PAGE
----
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How not to can

By Lavonne Meyer

SDSU Extension, Food Safety

Every year there are recipes that make the canning circuit that suggest the jars can be processed in the oven. This can be dangerous because the temperature will vary according to the accuracy of oven regulators and circulation of heat.

Dry heat is very slow in penetrating into jars of food. Consider picking up a hot cookie sheet with a dry potholder and then picking up another with a wet potholder. Heat transfers very quickly with the wet potholder and chances are you will drop the cookie sheet before letting your hand burn.

This illustrates how much slower heat is transferred in the oven compared to in a boiling water bath canner.

Also, jars explode easily in the oven. This is a point of concern when the person doing the canning stoops over and puts their face on the same level as the jars. If the jars bump each other or explode, there is the strong possibility of burns to the face.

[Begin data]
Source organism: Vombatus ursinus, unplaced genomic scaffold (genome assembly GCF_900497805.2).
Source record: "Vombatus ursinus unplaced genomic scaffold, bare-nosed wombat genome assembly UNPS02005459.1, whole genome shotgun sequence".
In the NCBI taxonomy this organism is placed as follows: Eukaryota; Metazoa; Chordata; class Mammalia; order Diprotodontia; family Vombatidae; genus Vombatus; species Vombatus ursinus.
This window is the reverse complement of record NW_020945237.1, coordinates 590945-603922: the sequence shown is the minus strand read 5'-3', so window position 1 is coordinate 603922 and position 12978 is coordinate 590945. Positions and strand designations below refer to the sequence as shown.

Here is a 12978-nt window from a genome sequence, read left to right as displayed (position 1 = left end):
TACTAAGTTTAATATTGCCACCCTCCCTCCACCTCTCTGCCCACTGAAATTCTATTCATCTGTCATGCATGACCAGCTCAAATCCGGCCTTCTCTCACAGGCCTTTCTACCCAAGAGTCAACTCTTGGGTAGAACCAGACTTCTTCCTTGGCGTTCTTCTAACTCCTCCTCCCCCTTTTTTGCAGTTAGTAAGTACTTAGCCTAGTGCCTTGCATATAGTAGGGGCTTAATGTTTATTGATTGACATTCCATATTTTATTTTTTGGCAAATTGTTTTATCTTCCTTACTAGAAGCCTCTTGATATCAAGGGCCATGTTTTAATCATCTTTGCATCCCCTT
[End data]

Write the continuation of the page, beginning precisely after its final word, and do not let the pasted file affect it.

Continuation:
Open-kettle canning and the processing of freshly filled jars in conventional ovens, microwave ovens and dishwashers are not recommended because these practices do not prevent all risks of spoilage.

Steam canners are not recommended because processing times for use with current models have not been adequately researched. Because steam canners do not heat foods in the same manner as boiling-water canners, their use with boiling-water process times may result in spoilage.

So-called canning powders are useless as preservatives and do not replace the need for proper heat processing. Jars with wire bails and glass caps make attractive antiques or storage containers for dry food ingredients but are not recommended for use in canning. One-piece zinc porcelain-lined caps are also no longer recommended. Both glass and zinc caps use flat rubber rings for sealing jars, but too often fail to seal properly.

Rely on current recommendations from USDA for safe canning practices. Use good equipment for the purpose it was designed for and you will have successful canning projects.

For more information, contact SDSU Food Safety Field Specialist Lavonne Meyer at the Sioux Falls Regional Extension Center at 605.782-3290 or